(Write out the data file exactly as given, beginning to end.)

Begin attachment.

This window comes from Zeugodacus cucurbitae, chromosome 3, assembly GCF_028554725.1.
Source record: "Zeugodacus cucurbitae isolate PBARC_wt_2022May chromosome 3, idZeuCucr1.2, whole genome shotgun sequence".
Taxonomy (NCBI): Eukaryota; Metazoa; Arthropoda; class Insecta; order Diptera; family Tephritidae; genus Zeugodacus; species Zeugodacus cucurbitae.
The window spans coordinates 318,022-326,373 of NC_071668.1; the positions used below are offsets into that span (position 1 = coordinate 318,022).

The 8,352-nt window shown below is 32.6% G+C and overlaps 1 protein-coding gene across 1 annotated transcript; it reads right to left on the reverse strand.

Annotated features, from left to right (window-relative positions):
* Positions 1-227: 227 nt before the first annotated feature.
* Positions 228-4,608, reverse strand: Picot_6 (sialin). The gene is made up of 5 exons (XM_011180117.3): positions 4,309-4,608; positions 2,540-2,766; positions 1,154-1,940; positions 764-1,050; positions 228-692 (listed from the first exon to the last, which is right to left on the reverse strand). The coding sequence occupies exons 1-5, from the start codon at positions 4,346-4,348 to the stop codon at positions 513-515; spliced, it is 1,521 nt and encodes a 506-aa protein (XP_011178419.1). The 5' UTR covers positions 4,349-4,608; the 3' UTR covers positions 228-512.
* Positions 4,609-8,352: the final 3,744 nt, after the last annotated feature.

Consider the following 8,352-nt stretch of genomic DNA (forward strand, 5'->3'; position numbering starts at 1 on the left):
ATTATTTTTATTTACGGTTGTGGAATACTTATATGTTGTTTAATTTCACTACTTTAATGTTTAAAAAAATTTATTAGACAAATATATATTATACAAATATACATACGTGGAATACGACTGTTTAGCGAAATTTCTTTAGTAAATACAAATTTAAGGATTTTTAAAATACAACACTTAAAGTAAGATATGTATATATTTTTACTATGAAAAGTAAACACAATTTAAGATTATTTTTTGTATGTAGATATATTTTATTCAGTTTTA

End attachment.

This window comes from Zeugodacus cucurbitae, chromosome 3, assembly GCF_028554725.1.
Source record: "Zeugodacus cucurbitae isolate PBARC_wt_2022May chromosome 3, idZeuCucr1.2, whole genome shotgun sequence".
Taxonomy (NCBI): Eukaryota; Metazoa; Arthropoda; class Insecta; order Diptera; family Tephritidae; genus Zeugodacus; species Zeugodacus cucurbitae.
The window spans coordinates 318,022-326,373 of NC_071668.1; the positions used below are offsets into that span (position 1 = coordinate 318,022).

The 8,352-nt window shown below is 32.6% G+C and overlaps 1 protein-coding gene across 1 annotated transcript; it reads right to left on the reverse strand.

Annotated features, from left to right (window-relative positions):
* Positions 1-227: 227 nt before the first annotated feature.
* Positions 228-4,608, reverse strand: Picot_6 (sialin). The gene is made up of 5 exons (XM_011180117.3): positions 4,309-4,608; positions 2,540-2,766; positions 1,154-1,940; positions 764-1,050; positions 228-692 (listed from the first exon to the last, which is right to left on the reverse strand). The coding sequence occupies exons 1-5, from the start codon at positions 4,346-4,348 to the stop codon at positions 513-515; spliced, it is 1,521 nt and encodes a 506-aa protein (XP_011178419.1). The 5' UTR covers positions 4,349-4,608; the 3' UTR covers positions 228-512.
* Positions 4,609-8,352: the final 3,744 nt, after the last annotated feature.

Consider the following 8,352-nt stretch of genomic DNA (forward strand, 5'->3'; position numbering starts at 1 on the left):
ATTATTTTTATTTACGGTTGTGGAATACTTATATGTTGTTTAATTTCACTACTTTAATGTTTAAAAAAATTTATTAGACAAATATATATTATACAAATATACATACGTGGAATACGACTGTTTAGCGAAATTTCTTTAGTAAATACAAATTTAAGGATTTTTAAAATACAACACTTAAAGTAAGATATGTATATATTTTTACTATGAAAAGTAAACACAATTTAAGATTATTTTTTGTATGTAGATATATTTTATTCAGTTTTA